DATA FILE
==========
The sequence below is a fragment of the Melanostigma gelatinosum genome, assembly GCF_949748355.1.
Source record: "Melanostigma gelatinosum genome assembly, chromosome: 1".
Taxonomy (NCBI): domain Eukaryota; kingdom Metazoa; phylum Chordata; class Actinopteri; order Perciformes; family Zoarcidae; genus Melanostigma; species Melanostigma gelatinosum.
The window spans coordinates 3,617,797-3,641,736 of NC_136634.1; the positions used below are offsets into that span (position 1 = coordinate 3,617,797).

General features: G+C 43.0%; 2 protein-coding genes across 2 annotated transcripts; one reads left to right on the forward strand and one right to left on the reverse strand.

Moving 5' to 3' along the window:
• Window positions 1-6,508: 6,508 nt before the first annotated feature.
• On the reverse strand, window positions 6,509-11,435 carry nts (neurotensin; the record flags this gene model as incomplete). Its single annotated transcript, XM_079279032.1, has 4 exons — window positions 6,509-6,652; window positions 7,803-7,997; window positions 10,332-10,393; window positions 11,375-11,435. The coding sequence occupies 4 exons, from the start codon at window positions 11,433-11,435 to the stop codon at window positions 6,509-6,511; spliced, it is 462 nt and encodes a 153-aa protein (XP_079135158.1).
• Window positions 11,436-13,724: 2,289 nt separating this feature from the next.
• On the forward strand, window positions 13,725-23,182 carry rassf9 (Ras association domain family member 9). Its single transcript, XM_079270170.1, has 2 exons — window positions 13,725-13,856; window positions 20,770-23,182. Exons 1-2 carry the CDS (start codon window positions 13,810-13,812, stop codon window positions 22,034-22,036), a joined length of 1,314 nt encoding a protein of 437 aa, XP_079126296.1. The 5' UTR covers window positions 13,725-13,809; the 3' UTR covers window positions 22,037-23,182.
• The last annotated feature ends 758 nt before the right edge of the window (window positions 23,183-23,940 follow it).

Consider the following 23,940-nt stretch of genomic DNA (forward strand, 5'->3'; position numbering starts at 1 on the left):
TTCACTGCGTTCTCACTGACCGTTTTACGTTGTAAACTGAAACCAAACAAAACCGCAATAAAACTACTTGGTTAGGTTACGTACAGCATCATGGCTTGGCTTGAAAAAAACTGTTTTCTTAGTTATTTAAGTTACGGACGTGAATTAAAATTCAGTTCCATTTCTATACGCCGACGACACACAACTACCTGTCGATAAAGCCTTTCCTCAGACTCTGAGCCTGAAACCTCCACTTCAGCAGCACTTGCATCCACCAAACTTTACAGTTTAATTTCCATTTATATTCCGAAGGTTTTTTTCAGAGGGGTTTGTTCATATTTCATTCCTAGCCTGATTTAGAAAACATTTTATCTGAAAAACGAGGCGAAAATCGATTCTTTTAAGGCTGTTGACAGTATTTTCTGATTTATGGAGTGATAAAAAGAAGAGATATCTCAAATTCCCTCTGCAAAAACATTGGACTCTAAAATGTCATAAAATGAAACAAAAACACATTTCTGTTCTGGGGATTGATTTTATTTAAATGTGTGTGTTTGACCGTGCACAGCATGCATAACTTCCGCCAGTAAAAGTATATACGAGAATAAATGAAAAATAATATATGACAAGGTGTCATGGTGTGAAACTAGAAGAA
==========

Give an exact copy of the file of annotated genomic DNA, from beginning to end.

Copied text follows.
The sequence below is a fragment of the Melanostigma gelatinosum genome, assembly GCF_949748355.1.
Source record: "Melanostigma gelatinosum genome assembly, chromosome: 1".
Taxonomy (NCBI): domain Eukaryota; kingdom Metazoa; phylum Chordata; class Actinopteri; order Perciformes; family Zoarcidae; genus Melanostigma; species Melanostigma gelatinosum.
The window spans coordinates 3,617,797-3,641,736 of NC_136634.1; the positions used below are offsets into that span (position 1 = coordinate 3,617,797).

General features: G+C 43.0%; 2 protein-coding genes across 2 annotated transcripts; one reads left to right on the forward strand and one right to left on the reverse strand.

Moving 5' to 3' along the window:
• Window positions 1-6,508: 6,508 nt before the first annotated feature.
• On the reverse strand, window positions 6,509-11,435 carry nts (neurotensin; the record flags this gene model as incomplete). Its single annotated transcript, XM_079279032.1, has 4 exons — window positions 6,509-6,652; window positions 7,803-7,997; window positions 10,332-10,393; window positions 11,375-11,435. The coding sequence occupies 4 exons, from the start codon at window positions 11,433-11,435 to the stop codon at window positions 6,509-6,511; spliced, it is 462 nt and encodes a 153-aa protein (XP_079135158.1).
• Window positions 11,436-13,724: 2,289 nt separating this feature from the next.
• On the forward strand, window positions 13,725-23,182 carry rassf9 (Ras association domain family member 9). Its single transcript, XM_079270170.1, has 2 exons — window positions 13,725-13,856; window positions 20,770-23,182. Exons 1-2 carry the CDS (start codon window positions 13,810-13,812, stop codon window positions 22,034-22,036), a joined length of 1,314 nt encoding a protein of 437 aa, XP_079126296.1. The 5' UTR covers window positions 13,725-13,809; the 3' UTR covers window positions 22,037-23,182.
• The last annotated feature ends 758 nt before the right edge of the window (window positions 23,183-23,940 follow it).

Consider the following 23,940-nt stretch of genomic DNA (forward strand, 5'->3'; position numbering starts at 1 on the left):
TTCACTGCGTTCTCACTGACCGTTTTACGTTGTAAACTGAAACCAAACAAAACCGCAATAAAACTACTTGGTTAGGTTACGTACAGCATCATGGCTTGGCTTGAAAAAAACTGTTTTCTTAGTTATTTAAGTTACGGACGTGAATTAAAATTCAGTTCCATTTCTATACGCCGACGACACACAACTACCTGTCGATAAAGCCTTTCCTCAGACTCTGAGCCTGAAACCTCCACTTCAGCAGCACTTGCATCCACCAAACTTTACAGTTTAATTTCCATTTATATTCCGAAGGTTTTTTTCAGAGGGGTTTGTTCATATTTCATTCCTAGCCTGATTTAGAAAACATTTTATCTGAAAAACGAGGCGAAAATCGATTCTTTTAAGGCTGTTGACAGTATTTTCTGATTTATGGAGTGATAAAAAGAAGAGATATCTCAAATTCCCTCTGCAAAAACATTGGACTCTAAAATGTCATAAAATGAAACAAAAACACATTTCTGTTCTGGGGATTGATTTTATTTAAATGTGTGTGTTTGACCGTGCACAGCATGCATAACTTCCGCCAGTAAAAGTATATACGAGAATAAATGAAAAATAATATATGACAAGGTGTCATGGTGTGAAACTAGAAGAA